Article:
對電子商務來說，2015年的假日購物季表現不俗，從黑色星期五(Black Friday)和網路星期一(Cyber Monday)就可以見識到強勁的購買力。儘管SCORE協會公佈的數據也明顯顯示有97%的消費者會上網搜尋商品和服務，卻仍只有51%的小企業擁有網頁。
The 2015 holiday shopping season was a good one for businesses online. Thanks to strong sales from Black Friday and Cyber Monday, online retailers reported an increase in sales of 15 percent from the previous year with Cyber Monday proving to be the largest online sales day ever, netting $3.07 billion.
However, only 51 percent of small businesses have websites, despite the fact that 97 percent of consumers search for products and services online, according to figures released earlier from The SCORE Association (SCORE).
The disconnect between small companies and the growing number of consumers who vet brick-and-mortar businesses based on their online presence could be keeping entrepreneurs from millions of customers - and dollars. SCORE Vice President of Marketing Bridget Weston Pollack said, “If a company or a small business doesn’t have an online presence, they are missing a huge percentage of the population that could be shopping at their store.”
A website not only helps small businesses promote and sell their products and services, but it also allows them to distinguish themselves from their competitors, especially for customers who rely heavily on the Internet to learn everything about a company. This makes a website one of the most important business assets for sharing information, building credibility and standing out in crowded marketplaces.
According to a recent Verisign report, 97 percent of U.S. small businesses with a website recommend other small businesses also establish a website. Here’s why:
Verisign found that 88 percent of U.S. small businesses with a website agree that it’s made it easier for customers to find their business. Today, customers are constantly searching on computers, tablets and smart phones. A website enables them to find your company and learn about your business and what it offers at anytime and anyplace.
In today’s competitive online search environment, content is key. Google has revamped its algorithms to better serve user searches today, including rewarding sites that provide visitors with helpful content and a good user experience. This means that if someone is looking for a product or service that your business offers, your website needs to show up in the search results or you will miss out on potential sales leads.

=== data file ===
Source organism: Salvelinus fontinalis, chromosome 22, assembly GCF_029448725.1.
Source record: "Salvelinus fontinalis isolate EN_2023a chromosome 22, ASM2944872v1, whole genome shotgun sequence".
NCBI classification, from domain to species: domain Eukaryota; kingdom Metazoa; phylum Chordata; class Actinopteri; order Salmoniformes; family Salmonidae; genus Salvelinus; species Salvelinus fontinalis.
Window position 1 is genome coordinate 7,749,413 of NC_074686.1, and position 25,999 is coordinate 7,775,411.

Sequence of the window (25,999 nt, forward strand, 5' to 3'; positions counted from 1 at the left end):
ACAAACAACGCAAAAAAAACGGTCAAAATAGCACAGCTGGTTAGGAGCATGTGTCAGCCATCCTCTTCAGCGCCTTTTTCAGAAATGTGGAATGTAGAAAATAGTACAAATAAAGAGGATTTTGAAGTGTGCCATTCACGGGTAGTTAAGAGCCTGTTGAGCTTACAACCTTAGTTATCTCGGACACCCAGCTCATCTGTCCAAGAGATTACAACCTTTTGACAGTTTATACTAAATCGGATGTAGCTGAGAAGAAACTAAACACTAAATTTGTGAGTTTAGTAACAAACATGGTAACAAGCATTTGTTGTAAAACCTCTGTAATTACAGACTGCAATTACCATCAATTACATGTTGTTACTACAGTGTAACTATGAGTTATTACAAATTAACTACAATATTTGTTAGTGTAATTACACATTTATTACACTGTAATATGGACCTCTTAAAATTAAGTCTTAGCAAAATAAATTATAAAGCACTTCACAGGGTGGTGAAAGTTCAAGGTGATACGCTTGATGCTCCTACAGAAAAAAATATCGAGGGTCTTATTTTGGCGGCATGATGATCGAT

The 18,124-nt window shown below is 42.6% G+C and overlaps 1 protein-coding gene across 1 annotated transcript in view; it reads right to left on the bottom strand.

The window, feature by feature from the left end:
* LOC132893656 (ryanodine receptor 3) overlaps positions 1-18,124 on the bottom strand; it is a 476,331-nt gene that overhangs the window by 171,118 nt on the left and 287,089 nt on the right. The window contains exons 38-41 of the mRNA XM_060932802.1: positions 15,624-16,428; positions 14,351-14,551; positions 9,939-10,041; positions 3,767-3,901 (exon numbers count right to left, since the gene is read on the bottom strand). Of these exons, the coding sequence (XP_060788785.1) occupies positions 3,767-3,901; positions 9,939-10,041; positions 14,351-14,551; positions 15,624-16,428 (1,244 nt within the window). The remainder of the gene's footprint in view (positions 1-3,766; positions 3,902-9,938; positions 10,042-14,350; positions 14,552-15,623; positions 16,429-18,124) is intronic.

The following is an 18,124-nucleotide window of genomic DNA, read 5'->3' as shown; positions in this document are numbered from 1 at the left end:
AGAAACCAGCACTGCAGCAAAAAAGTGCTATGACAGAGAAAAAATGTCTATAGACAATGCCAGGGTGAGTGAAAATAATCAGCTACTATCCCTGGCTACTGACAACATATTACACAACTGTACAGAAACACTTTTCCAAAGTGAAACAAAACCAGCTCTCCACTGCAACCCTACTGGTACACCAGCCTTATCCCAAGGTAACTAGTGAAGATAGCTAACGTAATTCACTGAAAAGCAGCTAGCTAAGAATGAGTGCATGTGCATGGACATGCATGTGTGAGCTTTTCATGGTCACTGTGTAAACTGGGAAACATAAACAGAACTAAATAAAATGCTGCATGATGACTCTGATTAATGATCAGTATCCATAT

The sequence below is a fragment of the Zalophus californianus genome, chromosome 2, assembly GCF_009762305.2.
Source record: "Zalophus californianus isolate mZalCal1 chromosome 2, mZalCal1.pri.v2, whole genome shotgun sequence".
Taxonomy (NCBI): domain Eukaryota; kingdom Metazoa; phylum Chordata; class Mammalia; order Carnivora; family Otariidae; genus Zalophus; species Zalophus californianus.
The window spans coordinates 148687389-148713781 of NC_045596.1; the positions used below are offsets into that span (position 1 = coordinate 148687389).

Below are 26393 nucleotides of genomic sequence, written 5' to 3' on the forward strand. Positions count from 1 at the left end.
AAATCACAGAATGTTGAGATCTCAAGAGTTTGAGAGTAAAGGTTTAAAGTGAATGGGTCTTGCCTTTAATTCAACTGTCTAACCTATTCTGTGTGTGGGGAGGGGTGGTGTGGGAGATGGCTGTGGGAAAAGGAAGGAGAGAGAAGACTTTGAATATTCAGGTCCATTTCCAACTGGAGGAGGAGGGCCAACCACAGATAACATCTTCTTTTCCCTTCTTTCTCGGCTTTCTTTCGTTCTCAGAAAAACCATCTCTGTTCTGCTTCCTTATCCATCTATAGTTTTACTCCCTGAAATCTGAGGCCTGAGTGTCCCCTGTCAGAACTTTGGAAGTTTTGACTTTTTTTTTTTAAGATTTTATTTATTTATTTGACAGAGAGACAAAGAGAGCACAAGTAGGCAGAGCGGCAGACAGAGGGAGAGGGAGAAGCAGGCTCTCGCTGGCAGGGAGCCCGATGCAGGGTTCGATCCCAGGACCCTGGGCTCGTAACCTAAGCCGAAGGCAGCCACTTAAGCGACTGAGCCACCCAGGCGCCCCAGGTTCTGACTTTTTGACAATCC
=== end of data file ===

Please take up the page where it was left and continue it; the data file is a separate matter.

You can build a brand presence for your business on social media, but you're restricted by the platform in terms of design, process and technology. A website can help small businesses increase flexibility, control, branding and credibility. Eighty-four percent of U.S. consumers believe a business with a website is more credible than one that only has a social media page. To be credible and attract new customers, a website can make a difference.
Ongoing business success oftentimes rests on your company’s ability to bring in new clients. Reaching thousands of people using only traditional marketing methods like direct mail or print advertising can be very expensive and unreliable. Getting online enables you to reach more people locally or outside of your region while paying less for the exposure—and you can even measure the specific results. In fact, 77 percent of U.S. small businesses said a website is a great way to find new customers.
And, it’s not just about gaining new customers; you can use a website to better serve existing customers too. The ability to update business information 24/7 on the Internet improves customer communication while freeing up time to focus on other business priorities. And with a branded email, you can begin email marketing, driving traffic back to your on- and offline sites and boosting customer loyalty with your brand.
Many small businesses aim to expand in the market and reach out to new customers. While face-to-face interactions can be important and business often comes from word-of-mouth, a website gives you a chance to “pass your card out” to thousands online. With an e-commerce store, you can sell items online and ship the product to customers almost anywhere in the world. You might discover that customers in a neighboring city or state are interested in your services, leading to a larger service area, and maybe even an expansion to regional offices. In fact, 81 percent of U.S. small businesses say that a website has helped to grow their business. With a website, you can reach a greater number of potential customers and opportunities.
The recently published Verisign report shows that 93 percent of U.S. consumers use the Internet for research before making a purchase. Consumers want to be informed about their purchasing decisions— what they buy and from whom they buy. Without a website, you risk losing customers to businesses already taking advantage of the online marketplace. If you’re in direct competition with another business that has a website, your competitor has a clear advantage—especially if they are effectively marketing their website. A website can help level the playing field.
Eighty-four percent of U.S. small businesses surveyed by Verisign said their website is important or critical to their business. More than half of U.S.-based small businesses don’t have a website, so there is no time like the present to establish your business website and get ahead of the competition.